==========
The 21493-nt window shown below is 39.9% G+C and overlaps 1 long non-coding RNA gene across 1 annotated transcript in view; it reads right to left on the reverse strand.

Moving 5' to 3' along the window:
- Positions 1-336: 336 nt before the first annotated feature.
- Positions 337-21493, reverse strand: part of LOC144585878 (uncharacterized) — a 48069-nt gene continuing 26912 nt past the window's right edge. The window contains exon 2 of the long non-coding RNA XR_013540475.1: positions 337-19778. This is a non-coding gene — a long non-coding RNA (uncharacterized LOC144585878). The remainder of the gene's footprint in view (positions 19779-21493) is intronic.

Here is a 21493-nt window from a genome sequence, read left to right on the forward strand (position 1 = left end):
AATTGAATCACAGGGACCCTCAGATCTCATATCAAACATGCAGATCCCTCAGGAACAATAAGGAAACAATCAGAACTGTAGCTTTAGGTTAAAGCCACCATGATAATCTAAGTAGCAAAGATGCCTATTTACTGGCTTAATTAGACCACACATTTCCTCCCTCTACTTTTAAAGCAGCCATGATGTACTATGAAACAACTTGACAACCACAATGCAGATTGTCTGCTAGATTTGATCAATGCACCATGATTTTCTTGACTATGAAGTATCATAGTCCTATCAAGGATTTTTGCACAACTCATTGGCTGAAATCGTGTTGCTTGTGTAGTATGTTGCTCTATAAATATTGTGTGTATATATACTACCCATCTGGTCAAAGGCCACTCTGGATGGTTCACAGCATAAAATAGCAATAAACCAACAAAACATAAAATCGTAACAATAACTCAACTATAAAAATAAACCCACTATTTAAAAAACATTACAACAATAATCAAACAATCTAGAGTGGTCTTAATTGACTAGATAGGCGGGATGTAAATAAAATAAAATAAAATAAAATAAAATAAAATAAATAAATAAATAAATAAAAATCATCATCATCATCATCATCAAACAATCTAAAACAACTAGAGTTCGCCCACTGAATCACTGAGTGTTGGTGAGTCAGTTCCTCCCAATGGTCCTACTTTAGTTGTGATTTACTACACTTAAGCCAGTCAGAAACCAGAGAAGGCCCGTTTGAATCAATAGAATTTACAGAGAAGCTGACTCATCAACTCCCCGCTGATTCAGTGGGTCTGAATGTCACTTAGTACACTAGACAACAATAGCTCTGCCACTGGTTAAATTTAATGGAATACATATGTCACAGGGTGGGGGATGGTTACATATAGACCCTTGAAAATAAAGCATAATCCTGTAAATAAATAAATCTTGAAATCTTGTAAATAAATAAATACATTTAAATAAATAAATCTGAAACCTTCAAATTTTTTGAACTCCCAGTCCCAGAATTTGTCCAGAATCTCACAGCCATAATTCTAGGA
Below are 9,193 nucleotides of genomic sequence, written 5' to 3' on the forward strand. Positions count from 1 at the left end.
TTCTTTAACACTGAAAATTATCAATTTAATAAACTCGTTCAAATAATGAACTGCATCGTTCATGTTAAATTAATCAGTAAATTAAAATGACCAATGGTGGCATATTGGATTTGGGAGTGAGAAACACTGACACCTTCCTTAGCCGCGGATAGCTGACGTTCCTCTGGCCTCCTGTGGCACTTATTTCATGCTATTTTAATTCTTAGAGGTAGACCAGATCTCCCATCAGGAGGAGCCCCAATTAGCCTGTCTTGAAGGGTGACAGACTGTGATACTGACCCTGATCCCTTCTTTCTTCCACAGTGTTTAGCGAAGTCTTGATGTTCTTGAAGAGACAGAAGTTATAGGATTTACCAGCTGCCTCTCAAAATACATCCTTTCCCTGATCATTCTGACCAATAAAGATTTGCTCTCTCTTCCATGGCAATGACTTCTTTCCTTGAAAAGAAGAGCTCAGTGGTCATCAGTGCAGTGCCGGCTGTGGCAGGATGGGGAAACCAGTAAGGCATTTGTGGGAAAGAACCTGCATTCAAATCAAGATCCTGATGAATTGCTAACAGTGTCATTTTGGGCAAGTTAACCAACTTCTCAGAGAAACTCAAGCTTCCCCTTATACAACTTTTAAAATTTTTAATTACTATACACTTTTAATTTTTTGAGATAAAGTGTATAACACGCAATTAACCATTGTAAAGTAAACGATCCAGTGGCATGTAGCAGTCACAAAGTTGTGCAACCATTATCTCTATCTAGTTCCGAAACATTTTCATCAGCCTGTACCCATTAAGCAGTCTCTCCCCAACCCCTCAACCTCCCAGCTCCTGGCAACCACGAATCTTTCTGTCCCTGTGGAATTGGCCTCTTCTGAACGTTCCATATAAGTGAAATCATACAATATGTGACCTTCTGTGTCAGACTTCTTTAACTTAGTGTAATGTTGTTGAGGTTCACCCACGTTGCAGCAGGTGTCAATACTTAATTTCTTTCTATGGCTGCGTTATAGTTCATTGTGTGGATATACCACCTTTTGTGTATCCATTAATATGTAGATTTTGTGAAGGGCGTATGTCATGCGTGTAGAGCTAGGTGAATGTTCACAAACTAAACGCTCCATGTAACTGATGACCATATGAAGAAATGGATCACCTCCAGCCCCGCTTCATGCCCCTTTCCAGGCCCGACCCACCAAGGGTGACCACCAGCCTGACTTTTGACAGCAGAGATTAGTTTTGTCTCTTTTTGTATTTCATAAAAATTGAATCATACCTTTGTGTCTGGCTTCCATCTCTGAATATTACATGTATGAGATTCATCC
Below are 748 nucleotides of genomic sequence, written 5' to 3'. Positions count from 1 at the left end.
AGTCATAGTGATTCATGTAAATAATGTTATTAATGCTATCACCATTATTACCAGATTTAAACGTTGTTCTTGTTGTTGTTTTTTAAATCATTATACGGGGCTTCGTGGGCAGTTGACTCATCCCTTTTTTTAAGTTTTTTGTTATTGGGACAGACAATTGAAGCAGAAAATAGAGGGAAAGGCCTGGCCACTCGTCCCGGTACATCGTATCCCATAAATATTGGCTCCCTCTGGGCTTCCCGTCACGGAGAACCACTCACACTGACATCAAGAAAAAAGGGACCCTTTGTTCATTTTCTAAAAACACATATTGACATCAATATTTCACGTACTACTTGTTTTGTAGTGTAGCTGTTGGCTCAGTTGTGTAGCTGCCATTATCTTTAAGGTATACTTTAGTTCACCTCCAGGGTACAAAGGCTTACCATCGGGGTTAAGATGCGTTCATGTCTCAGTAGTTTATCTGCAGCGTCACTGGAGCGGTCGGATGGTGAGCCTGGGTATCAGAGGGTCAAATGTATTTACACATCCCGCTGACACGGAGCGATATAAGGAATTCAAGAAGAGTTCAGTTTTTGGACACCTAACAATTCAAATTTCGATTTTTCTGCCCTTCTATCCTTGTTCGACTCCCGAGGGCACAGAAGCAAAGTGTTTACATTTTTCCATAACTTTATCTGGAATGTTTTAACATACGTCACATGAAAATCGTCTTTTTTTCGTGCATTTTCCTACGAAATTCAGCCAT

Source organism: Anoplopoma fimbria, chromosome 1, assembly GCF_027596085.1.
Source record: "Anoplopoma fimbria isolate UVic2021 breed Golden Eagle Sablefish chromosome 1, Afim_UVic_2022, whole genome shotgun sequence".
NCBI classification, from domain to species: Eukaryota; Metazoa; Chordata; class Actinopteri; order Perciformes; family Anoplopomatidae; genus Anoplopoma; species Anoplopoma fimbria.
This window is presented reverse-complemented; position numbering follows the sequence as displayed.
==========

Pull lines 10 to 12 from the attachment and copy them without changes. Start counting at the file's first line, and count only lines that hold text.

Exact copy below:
AGTCATAGTGATTCATGTAAATAATGTTATTAATGCTATCACCATTATTACCAGATTTAAACGTTGTTCTTGTTGTTGTTTTTTAAATCATTATACGGGGCTTCGTGGGCAGTTGACTCATCCCTTTTTTTAAGTTTTTTGTTATTGGGACAGACAATTGAAGCAGAAAATAGAGGGAAAGGCCTGGCCACTCGTCCCGGTACATCGTATCCCATAAATATTGGCTCCCTCTGGGCTTCCCGTCACGGAGAACCACTCACACTGACATCAAGAAAAAAGGGACCCTTTGTTCATTTTCTAAAAACACATATTGACATCAATATTTCACGTACTACTTGTTTTGTAGTGTAGCTGTTGGCTCAGTTGTGTAGCTGCCATTATCTTTAAGGTATACTTTAGTTCACCTCCAGGGTACAAAGGCTTACCATCGGGGTTAAGATGCGTTCATGTCTCAGTAGTTTATCTGCAGCGTCACTGGAGCGGTCGGATGGTGAGCCTGGGTATCAGAGGGTCAAATGTATTTACACATCCCGCTGACACGGAGCGATATAAGGAATTCAAGAAGAGTTCAGTTTTTGGACACCTAACAATTCAAATTTCGATTTTTCTGCCCTTCTATCCTTGTTCGACTCCCGAGGGCACAGAAGCAAAGTGTTTACATTTTTCCATAACTTTATCTGGAATGTTTTAACATACGTCACATGAAAATCGTCTTTTTTTCGTGCATTTTCCTACGAAATTCAGCCAT

Source organism: Anoplopoma fimbria, chromosome 1, assembly GCF_027596085.1.
Source record: "Anoplopoma fimbria isolate UVic2021 breed Golden Eagle Sablefish chromosome 1, Afim_UVic_2022, whole genome shotgun sequence".